Not only Paris, but also the Olympic Games themselves experienced their own terrorist trauma: At the 1972 Munich Olympics, members of the Palestinian Militant Organization Black September managed to take 11 members of the Israeli Olympic Team hostage. All of them were killed when German police forces engaged in a desperate and disorganized attempt to free the hostages on an airfield near Munich. Today, the conflict again plays a huge role since it reignited on October 7, and is most likely receiving more worldwide media attention than ever before: after the Hamas´ attack on Israel, including mass hostage taking, Israel responded by starting a military offensive towards the Gaza strip that has been and still is leading to huge casualties among civilians.  


While Israelis fear a similar attack like 1972 on its Olympic delegation, others are questioning whether the country should even be allowed to participate  given the atrocities it is committing in the Gaza Strip. In this context, many compare Israel's aggression to that of Russia, and call for an exclusion of the country's athletes. While the IOC has made clear that Palestinian athletes will be invited to participate in the Olympics even if they initially don’t manage to qualify, the Committee has dismissed such comparisons.

 

The issue of Russian and Belarusian participation however remains to be another contentious topic. Since the start of the Russian invasion into Ukraine in February 2022, both countries have been banned from participating in international competitions. Their athletes, however, will be allowed to compete as neutral participants if they do not support the ongoing invasion or are not contracted with any military or security organization. Regardless, Russian and Belarusian athletes won't be attending the opening parade.


This approach has sparked criticism, especially from the Ukrainian Olympic delegation, which even considered boycotting the games. With the IOC´s president Thomas Bach accused of being notoriously lenient when dealing with authoritarian regimes, the treatment of these athletes is overall viewed with suspicion, if not anger. Russia itself also criticized the decision, but focused on the fact that athletes would not be allowed to experience the opening ceremony, labeling the decision as a step towards “racism and neo-Nazism”. Russia is planning to hold the first edition of its counter-equivalent to the Olympics, ironically named “Friendship Games”, just like the Games that the Soviet Union organized in 1984 as a counter-event to the 1984 Los Angeles Olympics. Both occurrences show the significant role politics play in this edition. In this context, Macron's hope of turning the Olympics into a beacon of peace, like the “Olympic truce” idea he voiced during a recent meeting with Chinese president Xi Jinping, seems idealistic (Russian President Vladimir Putin and Ukrainian President Volodymyr Zelenskyy already announced that they wouldn't follow suit).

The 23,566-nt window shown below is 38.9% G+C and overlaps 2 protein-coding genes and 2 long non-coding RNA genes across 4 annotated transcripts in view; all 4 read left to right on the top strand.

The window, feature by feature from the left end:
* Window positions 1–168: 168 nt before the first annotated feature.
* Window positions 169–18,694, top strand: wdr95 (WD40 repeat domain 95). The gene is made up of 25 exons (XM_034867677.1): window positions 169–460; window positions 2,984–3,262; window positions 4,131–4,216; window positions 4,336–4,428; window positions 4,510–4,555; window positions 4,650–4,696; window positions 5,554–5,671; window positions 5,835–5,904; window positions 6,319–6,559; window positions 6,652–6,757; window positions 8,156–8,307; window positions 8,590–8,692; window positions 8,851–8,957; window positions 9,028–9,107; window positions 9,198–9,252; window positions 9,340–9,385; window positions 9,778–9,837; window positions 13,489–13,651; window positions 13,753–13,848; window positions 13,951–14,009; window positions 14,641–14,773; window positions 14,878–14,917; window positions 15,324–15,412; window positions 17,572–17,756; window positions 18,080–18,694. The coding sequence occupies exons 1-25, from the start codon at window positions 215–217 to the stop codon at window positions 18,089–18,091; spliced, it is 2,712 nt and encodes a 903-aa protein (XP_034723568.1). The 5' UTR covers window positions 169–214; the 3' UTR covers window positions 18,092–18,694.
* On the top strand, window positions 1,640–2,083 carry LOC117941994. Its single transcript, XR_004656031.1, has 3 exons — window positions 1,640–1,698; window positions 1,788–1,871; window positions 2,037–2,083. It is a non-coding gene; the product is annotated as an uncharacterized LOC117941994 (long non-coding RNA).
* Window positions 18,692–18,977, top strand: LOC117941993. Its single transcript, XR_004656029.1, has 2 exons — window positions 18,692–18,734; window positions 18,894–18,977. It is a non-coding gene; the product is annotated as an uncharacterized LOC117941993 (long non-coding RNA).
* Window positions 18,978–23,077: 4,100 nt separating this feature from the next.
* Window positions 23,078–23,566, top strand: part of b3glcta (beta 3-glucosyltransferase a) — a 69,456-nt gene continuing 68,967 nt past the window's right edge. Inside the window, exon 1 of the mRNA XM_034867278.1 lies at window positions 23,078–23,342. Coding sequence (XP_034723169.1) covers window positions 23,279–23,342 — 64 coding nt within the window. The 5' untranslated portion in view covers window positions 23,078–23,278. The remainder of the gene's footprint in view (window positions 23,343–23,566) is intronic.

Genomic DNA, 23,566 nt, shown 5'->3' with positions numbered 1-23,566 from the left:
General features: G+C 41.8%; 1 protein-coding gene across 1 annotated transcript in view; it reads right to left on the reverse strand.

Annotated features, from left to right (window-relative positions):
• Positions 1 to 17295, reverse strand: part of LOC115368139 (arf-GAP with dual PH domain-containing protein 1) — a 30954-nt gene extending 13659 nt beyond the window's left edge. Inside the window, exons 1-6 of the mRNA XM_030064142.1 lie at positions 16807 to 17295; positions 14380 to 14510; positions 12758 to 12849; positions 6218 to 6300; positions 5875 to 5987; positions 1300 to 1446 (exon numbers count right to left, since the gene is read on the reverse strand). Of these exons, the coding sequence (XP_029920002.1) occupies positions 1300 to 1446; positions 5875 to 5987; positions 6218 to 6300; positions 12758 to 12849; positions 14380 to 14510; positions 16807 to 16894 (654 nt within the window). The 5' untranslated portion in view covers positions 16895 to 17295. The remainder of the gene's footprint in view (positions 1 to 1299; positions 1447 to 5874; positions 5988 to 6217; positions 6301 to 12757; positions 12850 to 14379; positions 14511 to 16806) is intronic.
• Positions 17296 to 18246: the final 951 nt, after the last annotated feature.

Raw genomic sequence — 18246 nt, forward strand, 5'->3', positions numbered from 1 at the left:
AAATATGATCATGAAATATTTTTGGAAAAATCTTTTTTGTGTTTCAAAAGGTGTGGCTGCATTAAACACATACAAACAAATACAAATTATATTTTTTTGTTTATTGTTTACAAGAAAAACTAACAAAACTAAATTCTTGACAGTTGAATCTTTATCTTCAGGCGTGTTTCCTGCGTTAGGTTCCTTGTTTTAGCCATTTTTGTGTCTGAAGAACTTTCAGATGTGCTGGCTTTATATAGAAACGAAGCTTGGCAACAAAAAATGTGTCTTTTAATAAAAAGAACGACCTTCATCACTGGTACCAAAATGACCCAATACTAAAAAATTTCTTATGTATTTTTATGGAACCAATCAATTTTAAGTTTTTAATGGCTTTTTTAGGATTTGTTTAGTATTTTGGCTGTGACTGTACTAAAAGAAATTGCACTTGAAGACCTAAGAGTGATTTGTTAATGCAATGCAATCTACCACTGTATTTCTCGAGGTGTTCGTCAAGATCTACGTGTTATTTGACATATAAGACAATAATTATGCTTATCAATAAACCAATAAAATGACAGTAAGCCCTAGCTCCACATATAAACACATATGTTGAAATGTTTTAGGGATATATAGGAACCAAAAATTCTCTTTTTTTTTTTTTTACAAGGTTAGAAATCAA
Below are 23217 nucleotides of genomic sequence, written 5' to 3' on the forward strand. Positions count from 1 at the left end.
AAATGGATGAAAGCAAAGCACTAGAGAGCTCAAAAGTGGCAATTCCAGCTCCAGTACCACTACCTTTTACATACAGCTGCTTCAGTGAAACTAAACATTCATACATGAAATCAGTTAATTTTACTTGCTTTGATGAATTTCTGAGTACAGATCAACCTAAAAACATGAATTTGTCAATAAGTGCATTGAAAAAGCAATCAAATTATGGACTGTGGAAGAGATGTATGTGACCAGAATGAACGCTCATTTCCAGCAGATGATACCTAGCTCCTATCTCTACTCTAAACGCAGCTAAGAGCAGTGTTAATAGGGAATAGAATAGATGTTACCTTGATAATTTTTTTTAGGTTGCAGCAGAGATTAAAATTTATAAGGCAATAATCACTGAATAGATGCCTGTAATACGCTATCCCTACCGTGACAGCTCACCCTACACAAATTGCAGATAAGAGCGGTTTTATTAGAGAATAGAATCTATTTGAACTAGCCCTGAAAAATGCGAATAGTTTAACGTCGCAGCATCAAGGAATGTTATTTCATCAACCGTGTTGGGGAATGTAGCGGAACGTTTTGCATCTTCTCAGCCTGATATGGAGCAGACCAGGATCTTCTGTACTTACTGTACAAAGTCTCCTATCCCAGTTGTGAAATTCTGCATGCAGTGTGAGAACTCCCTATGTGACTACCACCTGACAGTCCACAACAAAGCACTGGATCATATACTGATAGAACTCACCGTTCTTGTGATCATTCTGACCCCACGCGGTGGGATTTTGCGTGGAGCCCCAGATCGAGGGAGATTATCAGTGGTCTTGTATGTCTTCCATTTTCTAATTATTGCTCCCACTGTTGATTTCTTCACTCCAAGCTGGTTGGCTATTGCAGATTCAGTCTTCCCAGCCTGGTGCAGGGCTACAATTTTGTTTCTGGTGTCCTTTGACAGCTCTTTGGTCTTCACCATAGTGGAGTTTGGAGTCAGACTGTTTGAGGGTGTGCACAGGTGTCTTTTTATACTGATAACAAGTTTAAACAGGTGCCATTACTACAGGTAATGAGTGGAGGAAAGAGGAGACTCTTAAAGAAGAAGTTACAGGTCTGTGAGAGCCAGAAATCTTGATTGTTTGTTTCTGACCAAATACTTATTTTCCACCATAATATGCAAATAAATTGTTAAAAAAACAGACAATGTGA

Shifting the arena towards sport - which is what the games should actually be about (but stopped being a long time ago) - the problems continue. First of all, when returning to the Seine, it remains to be questioned if the quality of the river is good enough until summer to hold the competitions as planned. And there is a bigger issue: In the Olympics, around 10.500 athletes from 206 countries are expected to compete in 28 disciplines in a fair manner - but can a level-playing field really be ensured? Just recently, an investigative report uncovered a huge doping scandal among Chinese athletes. According to that report, 23 Chinese swimmers tested positive on a forbidden substance before the 2021 Olympics, but were still allowed to participate in the Games, winning several medals. Astonishingly, the international anti-doping organization WADA was alleged to be aware of these proceedings, but chose not to act. So, if state-level doping is not adequately punished, do these competitions really reflect the Olympic spirit?